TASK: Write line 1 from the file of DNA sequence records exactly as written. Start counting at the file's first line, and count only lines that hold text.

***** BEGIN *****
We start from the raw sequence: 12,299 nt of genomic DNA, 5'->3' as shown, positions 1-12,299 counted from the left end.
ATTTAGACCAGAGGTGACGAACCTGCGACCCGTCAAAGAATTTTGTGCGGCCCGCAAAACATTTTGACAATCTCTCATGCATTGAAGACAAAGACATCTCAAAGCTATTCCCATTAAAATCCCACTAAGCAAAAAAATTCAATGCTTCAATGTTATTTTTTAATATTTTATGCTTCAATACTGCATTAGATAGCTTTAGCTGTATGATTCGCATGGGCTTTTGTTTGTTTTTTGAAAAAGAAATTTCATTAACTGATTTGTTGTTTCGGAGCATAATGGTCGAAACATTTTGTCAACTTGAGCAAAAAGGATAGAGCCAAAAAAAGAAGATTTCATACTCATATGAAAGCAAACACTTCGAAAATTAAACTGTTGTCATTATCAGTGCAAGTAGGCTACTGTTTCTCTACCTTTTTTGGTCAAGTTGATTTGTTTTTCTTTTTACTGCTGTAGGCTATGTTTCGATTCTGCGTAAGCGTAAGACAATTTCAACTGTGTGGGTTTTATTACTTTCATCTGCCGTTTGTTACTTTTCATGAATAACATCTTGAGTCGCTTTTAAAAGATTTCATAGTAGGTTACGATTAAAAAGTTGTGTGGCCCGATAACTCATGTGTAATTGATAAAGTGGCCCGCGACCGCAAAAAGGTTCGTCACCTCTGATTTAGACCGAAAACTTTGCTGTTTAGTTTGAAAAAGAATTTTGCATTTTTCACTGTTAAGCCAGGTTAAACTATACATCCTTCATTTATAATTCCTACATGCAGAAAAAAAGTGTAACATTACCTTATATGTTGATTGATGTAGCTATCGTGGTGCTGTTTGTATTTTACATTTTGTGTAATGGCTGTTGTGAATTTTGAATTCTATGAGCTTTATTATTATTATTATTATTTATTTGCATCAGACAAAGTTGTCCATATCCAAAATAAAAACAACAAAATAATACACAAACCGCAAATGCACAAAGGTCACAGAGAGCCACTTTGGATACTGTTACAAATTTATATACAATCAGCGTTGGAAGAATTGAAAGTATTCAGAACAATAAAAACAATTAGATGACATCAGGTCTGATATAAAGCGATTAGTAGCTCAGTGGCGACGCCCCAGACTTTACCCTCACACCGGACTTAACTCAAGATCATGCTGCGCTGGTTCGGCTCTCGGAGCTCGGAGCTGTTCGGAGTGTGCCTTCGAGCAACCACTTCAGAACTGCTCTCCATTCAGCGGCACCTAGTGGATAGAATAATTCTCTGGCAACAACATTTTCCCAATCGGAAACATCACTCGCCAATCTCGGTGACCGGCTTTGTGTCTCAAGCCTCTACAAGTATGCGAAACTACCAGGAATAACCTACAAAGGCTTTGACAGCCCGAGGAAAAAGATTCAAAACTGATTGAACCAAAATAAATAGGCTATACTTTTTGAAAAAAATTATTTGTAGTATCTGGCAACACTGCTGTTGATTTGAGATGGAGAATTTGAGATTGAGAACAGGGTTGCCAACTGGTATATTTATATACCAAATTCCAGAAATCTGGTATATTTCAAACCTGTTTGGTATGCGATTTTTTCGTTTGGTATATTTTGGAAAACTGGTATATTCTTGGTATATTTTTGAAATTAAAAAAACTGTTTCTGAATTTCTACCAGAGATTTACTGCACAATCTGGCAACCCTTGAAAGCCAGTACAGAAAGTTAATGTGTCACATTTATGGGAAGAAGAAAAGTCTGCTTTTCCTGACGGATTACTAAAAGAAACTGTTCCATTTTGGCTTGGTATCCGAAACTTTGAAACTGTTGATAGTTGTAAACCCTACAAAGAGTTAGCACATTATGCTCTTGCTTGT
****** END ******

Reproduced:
We start from the raw sequence: 12,299 nt of genomic DNA, 5'->3' as shown, positions 1-12,299 counted from the left end.